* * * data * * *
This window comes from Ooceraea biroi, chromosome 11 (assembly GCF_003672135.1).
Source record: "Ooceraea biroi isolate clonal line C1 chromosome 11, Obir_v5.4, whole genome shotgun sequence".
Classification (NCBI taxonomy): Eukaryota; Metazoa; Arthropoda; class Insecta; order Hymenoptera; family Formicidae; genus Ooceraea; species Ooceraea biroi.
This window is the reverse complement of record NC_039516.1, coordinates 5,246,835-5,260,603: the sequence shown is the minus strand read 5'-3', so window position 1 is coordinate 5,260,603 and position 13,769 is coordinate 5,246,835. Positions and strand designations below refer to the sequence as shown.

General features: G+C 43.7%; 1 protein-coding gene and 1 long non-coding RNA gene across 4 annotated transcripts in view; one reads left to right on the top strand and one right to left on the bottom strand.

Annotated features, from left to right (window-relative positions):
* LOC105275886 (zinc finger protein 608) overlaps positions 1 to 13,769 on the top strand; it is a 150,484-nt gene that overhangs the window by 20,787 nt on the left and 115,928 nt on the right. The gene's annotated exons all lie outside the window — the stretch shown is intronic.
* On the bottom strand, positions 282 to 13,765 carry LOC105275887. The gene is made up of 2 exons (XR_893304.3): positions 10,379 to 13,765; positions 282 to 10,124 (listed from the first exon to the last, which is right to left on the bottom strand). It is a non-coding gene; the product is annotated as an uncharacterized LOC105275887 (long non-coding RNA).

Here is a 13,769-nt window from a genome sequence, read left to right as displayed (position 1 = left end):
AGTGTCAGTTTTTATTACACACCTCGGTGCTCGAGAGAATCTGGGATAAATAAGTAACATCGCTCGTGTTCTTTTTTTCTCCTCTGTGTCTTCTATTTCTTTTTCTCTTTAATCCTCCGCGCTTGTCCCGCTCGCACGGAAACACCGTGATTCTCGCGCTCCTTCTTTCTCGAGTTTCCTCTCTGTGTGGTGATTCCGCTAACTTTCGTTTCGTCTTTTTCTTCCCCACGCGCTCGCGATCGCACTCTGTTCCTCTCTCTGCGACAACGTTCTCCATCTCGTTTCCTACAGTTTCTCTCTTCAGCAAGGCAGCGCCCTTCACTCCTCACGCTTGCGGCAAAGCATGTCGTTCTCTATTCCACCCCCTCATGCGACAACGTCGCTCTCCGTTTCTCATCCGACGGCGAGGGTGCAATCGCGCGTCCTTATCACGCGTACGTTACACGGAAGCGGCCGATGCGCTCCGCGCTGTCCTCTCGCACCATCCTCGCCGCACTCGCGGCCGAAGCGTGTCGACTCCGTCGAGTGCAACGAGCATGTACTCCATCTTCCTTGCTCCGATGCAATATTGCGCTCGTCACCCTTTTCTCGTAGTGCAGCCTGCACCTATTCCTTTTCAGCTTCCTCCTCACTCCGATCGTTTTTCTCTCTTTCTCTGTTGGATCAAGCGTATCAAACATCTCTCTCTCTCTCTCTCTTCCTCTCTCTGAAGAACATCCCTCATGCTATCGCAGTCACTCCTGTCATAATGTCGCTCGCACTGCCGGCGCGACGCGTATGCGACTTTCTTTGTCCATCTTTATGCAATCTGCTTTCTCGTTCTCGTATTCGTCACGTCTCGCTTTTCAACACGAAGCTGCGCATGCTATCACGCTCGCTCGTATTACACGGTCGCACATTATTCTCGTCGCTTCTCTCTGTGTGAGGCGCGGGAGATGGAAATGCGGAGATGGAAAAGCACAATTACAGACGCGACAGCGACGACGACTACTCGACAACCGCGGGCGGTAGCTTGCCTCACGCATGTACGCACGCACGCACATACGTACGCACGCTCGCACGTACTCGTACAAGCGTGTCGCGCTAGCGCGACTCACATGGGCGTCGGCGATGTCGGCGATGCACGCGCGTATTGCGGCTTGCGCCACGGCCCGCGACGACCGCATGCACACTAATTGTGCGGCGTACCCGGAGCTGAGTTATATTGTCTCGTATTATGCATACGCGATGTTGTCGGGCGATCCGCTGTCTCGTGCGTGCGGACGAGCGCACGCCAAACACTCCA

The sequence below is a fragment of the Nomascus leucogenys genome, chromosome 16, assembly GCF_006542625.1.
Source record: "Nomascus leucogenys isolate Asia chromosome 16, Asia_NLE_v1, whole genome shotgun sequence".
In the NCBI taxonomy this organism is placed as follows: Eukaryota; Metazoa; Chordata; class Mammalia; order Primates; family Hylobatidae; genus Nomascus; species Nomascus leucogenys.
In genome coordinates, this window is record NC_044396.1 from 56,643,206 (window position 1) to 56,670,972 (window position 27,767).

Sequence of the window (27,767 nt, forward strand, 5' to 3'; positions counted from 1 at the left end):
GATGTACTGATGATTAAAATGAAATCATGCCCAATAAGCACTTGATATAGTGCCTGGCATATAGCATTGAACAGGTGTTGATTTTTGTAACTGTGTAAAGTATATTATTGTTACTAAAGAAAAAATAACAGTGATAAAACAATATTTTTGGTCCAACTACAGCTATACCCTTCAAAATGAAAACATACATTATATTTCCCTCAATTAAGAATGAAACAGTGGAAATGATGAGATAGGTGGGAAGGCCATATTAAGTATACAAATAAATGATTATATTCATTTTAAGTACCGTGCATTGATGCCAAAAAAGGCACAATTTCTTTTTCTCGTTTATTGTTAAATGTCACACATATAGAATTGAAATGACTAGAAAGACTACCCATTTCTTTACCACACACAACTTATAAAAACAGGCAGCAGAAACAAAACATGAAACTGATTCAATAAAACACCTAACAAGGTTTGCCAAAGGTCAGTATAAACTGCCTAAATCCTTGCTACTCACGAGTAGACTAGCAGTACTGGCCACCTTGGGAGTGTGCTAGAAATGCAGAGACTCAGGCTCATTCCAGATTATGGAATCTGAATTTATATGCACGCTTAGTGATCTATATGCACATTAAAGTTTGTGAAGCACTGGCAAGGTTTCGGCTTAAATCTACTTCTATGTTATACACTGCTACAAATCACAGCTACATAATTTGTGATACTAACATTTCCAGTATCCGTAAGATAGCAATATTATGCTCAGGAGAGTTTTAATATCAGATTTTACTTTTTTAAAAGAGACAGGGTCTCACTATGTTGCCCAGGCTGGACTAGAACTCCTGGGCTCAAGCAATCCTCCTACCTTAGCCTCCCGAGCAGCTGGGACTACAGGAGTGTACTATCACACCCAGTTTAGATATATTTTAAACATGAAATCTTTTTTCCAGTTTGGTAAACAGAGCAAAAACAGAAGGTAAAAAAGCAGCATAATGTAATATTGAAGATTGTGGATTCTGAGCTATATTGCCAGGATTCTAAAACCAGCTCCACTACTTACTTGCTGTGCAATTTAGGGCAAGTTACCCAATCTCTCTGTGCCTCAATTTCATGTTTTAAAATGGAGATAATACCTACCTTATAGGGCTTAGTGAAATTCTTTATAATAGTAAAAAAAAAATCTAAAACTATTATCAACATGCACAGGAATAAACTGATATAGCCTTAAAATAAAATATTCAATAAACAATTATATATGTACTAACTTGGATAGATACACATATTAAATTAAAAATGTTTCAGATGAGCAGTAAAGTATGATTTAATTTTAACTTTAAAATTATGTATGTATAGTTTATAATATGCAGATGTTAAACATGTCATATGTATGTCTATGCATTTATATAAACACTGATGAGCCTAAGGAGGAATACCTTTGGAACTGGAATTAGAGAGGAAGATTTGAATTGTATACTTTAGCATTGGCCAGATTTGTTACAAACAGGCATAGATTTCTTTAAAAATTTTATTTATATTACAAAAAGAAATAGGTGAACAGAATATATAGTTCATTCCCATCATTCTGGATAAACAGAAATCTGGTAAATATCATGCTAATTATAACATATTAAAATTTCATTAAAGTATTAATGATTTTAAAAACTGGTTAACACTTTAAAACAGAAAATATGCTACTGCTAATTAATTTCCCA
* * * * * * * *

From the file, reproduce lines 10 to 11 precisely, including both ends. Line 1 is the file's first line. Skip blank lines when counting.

AGTGTCAGTTTTTATTACACACCTCGGTGCTCGAGAGAATCTGGGATAAATAAGTAACATCGCTCGTGTTCTTTTTTTCTCCTCTGTGTCTTCTATTTCTTTTTCTCTTTAATCCTCCGCGCTTGTCCCGCTCGCACGGAAACACCGTGATTCTCGCGCTCCTTCTTTCTCGAGTTTCCTCTCTGTGTGGTGATTCCGCTAACTTTCGTTTCGTCTTTTTCTTCCCCACGCGCTCGCGATCGCACTCTGTTCCTCTCTCTGCGACAACGTTCTCCATCTCGTTTCCTACAGTTTCTCTCTTCAGCAAGGCAGCGCCCTTCACTCCTCACGCTTGCGGCAAAGCATGTCGTTCTCTATTCCACCCCCTCATGCGACAACGTCGCTCTCCGTTTCTCATCCGACGGCGAGGGTGCAATCGCGCGTCCTTATCACGCGTACGTTACACGGAAGCGGCCGATGCGCTCCGCGCTGTCCTCTCGCACCATCCTCGCCGCACTCGCGGCCGAAGCGTGTCGACTCCGTCGAGTGCAACGAGCATGTACTCCATCTTCCTTGCTCCGATGCAATATTGCGCTCGTCACCCTTTTCTCGTAGTGCAGCCTGCACCTATTCCTTTTCAGCTTCCTCCTCACTCCGATCGTTTTTCTCTCTTTCTCTGTTGGATCAAGCGTATCAAACATCTCTCTCTCTCTCTCTCTTCCTCTCTCTGAAGAACATCCCTCATGCTATCGCAGTCACTCCTGTCATAATGTCGCTCGCACTGCCGGCGCGACGCGTATGCGACTTTCTTTGTCCATCTTTATGCAATCTGCTTTCTCGTTCTCGTATTCGTCACGTCTCGCTTTTCAACACGAAGCTGCGCATGCTATCACGCTCGCTCGTATTACACGGTCGCACATTATTCTCGTCGCTTCTCTCTGTGTGAGGCGCGGGAGATGGAAATGCGGAGATGGAAAAGCACAATTACAGACGCGACAGCGACGACGACTACTCGACAACCGCGGGCGGTAGCTTGCCTCACGCATGTACGCACGCACGCACATACGTACGCACGCTCGCACGTACTCGTACAAGCGTGTCGCGCTAGCGCGACTCACATGGGCGTCGGCGATGTCGGCGATGCACGCGCGTATTGCGGCTTGCGCCACGGCCCGCGACGACCGCATGCACACTAATTGTGCGGCGTACCCGGAGCTGAGTTATATTGTCTCGTATTATGCATACGCGATGTTGTCGGGCGATCCGCTGTCTCGTGCGTGCGGACGAGCGCACGCCAAACACTCCA

The sequence below is a fragment of the Nomascus leucogenys genome, chromosome 16, assembly GCF_006542625.1.